In principle, aluminium immersed in an electrolytic solution represents a useful system for such an application, because of its very negative theoretical potential and important ampere-hour capacity, as it exchanges 3 electrons per ionised atom. However, it is impossible to use pure aluminium because a protective oxide coating is formed on its surface, which spontaneously establishes a comparatively positive potential. In anodic polarisation its corrosion is increased and takes the form of a separation of gaseous hydrogen, i.e. a so-called negative differential effect is produced.

In order to obtain aluminium which will have satisfactory properties as an electrochemical material, its alloying has been undertaken. Aluminium alloys with added small quantities of gallium, indium, and thallium, as described in the Yugoslav Pat. No. P-405/75, have displayed adequate electrochemical characteristics, producing high anodic dissolution currents and resistance to corrosion, with a considerably reduced negative differential effect.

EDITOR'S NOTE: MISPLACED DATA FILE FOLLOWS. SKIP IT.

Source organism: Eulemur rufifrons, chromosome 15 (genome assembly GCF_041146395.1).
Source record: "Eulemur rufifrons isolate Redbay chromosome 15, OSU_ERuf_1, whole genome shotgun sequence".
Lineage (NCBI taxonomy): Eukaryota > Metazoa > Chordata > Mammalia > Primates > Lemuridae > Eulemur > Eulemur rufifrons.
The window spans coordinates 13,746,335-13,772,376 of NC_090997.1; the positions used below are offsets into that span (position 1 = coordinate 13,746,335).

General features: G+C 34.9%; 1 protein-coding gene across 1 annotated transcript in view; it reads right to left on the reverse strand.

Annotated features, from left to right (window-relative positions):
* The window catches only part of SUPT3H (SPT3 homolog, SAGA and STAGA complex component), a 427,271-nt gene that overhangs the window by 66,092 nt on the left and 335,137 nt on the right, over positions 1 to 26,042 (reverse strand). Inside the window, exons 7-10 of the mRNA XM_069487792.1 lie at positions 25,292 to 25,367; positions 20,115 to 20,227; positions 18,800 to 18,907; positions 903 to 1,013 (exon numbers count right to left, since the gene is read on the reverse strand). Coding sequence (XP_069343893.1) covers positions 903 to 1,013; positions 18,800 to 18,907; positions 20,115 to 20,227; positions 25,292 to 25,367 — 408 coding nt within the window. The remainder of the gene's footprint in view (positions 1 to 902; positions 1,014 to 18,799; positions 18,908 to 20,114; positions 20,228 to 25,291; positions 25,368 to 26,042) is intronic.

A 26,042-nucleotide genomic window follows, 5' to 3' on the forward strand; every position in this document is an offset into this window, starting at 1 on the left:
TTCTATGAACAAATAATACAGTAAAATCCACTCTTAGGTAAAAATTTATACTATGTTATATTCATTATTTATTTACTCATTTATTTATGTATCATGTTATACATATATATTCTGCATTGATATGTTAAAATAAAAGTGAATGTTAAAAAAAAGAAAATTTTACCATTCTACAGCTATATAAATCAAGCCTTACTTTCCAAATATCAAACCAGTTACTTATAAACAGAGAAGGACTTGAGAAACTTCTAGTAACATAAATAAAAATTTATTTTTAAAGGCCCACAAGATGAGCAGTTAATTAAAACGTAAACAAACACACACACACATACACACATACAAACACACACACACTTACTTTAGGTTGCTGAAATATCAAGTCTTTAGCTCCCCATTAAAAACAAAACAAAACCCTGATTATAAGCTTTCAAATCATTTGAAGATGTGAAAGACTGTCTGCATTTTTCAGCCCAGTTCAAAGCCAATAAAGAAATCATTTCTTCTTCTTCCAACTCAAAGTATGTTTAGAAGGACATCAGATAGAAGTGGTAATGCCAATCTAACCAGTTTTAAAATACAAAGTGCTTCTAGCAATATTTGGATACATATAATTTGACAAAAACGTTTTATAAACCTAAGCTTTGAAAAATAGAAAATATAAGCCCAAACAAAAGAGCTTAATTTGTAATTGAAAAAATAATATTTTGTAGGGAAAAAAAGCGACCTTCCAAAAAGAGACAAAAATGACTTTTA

SUMMARY OF THE INVENTION

In this invention, the applicant has obtained unexpectedly good results by alloying aluminium with small quantities of gallium or indium, and phosphorus, as well as with all these three addition components together. The individual proportion of each of these components can be in the range of 0.01-1 parts per weight per 100 parts per weight of aluminium.

It has been demonstrated experimentally:

(a) that said alloys have a comparatively very negative stationary potential in alkali chloride solutions (up to 1700 mV according to SCE/Saturated Calomel Electrode/, while its value for pure aluminium amounts to 800 mV.

(b) that the corrosion rate of these alloys when staying in the solution is several times less than that for alloys without phosphorus, so that no important self-discharge takes place and there is no useless loss of metal;

(c) that in the positivation these alloys dissolve up to comparatively high current densities without passivization and with a comparatively low anodic overtension (i.e. with low tension loss);

(d) that the corrosion current (hydrogen separation) increases insignificantly, so that the utilisation of aluminium in the form of anodic current is much bigger that with alloys without phosphorus.

The way of preparing the alloys:

(a) all the elements are added to aluminium together;

(b) preliminary alloying first, then addition of phosphorus.

BRIEF DESCRIPTION OF THE DRAWING FIGURES